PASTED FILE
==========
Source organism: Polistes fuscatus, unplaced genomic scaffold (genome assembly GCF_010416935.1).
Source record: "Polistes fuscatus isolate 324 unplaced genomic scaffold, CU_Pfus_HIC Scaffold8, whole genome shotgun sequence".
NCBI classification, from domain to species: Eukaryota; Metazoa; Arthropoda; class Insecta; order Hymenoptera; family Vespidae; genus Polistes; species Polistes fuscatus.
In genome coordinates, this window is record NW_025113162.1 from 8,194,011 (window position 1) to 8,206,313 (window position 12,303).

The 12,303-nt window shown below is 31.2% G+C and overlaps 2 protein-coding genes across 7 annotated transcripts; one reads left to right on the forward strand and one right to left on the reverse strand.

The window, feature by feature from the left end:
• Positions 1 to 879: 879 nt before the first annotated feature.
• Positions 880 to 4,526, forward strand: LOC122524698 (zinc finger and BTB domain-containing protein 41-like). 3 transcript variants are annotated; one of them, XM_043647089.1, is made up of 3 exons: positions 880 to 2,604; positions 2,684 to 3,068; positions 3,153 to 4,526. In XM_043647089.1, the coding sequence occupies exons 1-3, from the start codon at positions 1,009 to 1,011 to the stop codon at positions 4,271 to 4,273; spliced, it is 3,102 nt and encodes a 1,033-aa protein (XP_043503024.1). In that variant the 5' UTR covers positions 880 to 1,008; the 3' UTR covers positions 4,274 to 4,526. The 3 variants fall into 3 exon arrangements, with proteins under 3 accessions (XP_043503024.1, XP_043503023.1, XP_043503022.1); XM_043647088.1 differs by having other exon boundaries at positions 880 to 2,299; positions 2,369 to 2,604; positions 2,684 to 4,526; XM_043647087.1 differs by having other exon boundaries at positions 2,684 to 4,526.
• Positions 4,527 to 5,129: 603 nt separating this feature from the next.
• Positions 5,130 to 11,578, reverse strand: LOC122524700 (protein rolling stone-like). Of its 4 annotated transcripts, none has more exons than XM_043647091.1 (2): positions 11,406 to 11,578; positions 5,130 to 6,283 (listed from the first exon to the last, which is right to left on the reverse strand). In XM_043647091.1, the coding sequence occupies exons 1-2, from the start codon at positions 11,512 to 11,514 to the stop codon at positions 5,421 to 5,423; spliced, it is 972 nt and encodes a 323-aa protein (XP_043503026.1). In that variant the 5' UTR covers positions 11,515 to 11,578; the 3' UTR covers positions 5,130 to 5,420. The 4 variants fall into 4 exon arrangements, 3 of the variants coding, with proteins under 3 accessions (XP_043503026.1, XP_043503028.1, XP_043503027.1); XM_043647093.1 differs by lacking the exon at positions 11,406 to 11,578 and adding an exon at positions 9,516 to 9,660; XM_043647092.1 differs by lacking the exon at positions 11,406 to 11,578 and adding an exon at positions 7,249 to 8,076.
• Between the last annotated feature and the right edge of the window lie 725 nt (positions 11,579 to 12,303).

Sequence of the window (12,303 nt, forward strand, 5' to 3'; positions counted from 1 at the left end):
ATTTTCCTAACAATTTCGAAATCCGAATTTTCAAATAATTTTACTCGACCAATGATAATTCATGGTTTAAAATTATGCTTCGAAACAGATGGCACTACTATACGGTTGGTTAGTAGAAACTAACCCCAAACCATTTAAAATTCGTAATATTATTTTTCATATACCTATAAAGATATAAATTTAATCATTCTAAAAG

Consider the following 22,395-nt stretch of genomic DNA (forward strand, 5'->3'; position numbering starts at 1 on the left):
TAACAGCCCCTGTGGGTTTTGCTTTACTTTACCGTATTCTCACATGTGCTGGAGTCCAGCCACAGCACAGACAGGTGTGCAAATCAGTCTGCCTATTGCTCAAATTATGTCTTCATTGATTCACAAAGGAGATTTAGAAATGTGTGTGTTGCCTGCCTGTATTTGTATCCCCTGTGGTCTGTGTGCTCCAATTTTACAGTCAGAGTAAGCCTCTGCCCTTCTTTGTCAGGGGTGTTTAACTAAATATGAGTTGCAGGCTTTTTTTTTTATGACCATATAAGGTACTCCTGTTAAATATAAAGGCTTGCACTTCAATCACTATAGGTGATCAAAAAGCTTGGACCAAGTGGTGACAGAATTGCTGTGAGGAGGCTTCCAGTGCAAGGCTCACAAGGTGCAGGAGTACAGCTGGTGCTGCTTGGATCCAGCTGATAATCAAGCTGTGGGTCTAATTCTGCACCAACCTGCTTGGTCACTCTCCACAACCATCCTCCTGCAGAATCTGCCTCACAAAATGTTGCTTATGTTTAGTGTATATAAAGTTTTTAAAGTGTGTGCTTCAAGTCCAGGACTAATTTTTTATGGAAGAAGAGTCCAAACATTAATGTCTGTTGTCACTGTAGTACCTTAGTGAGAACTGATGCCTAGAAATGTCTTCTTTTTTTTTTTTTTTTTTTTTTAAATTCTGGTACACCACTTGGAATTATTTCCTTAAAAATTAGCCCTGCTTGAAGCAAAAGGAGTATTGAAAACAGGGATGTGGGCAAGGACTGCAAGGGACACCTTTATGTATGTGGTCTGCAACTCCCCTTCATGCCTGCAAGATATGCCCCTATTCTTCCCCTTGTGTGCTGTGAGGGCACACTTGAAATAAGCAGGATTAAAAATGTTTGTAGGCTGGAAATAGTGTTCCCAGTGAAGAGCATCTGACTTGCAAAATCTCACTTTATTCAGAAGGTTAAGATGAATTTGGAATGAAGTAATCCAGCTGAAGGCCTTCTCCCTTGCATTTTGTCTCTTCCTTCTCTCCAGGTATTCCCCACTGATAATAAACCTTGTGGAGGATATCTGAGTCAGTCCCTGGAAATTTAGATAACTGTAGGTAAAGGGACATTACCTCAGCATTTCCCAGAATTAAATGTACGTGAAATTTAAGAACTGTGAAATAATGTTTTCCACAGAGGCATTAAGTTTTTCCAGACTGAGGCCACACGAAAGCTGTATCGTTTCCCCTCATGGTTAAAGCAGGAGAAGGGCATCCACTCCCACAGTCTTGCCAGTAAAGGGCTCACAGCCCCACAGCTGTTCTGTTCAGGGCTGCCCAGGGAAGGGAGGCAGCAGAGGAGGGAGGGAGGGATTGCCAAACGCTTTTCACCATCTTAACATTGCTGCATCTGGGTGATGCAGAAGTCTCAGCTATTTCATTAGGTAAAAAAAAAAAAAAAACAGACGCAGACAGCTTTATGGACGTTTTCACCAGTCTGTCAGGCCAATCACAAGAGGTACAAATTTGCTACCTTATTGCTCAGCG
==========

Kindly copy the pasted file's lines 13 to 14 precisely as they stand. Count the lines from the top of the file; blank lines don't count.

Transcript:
ATTTTCCTAACAATTTCGAAATCCGAATTTTCAAATAATTTTACTCGACCAATGATAATTCATGGTTTAAAATTATGCTTCGAAACAGATGGCACTACTATACGGTTGGTTAGTAGAAACTAACCCCAAACCATTTAAAATTCGTAATATTATTTTTCATATACCTATAAAGATATAAATTTAATCATTCTAAAAG

Consider the following 22,395-nt stretch of genomic DNA (forward strand, 5'->3'; position numbering starts at 1 on the left):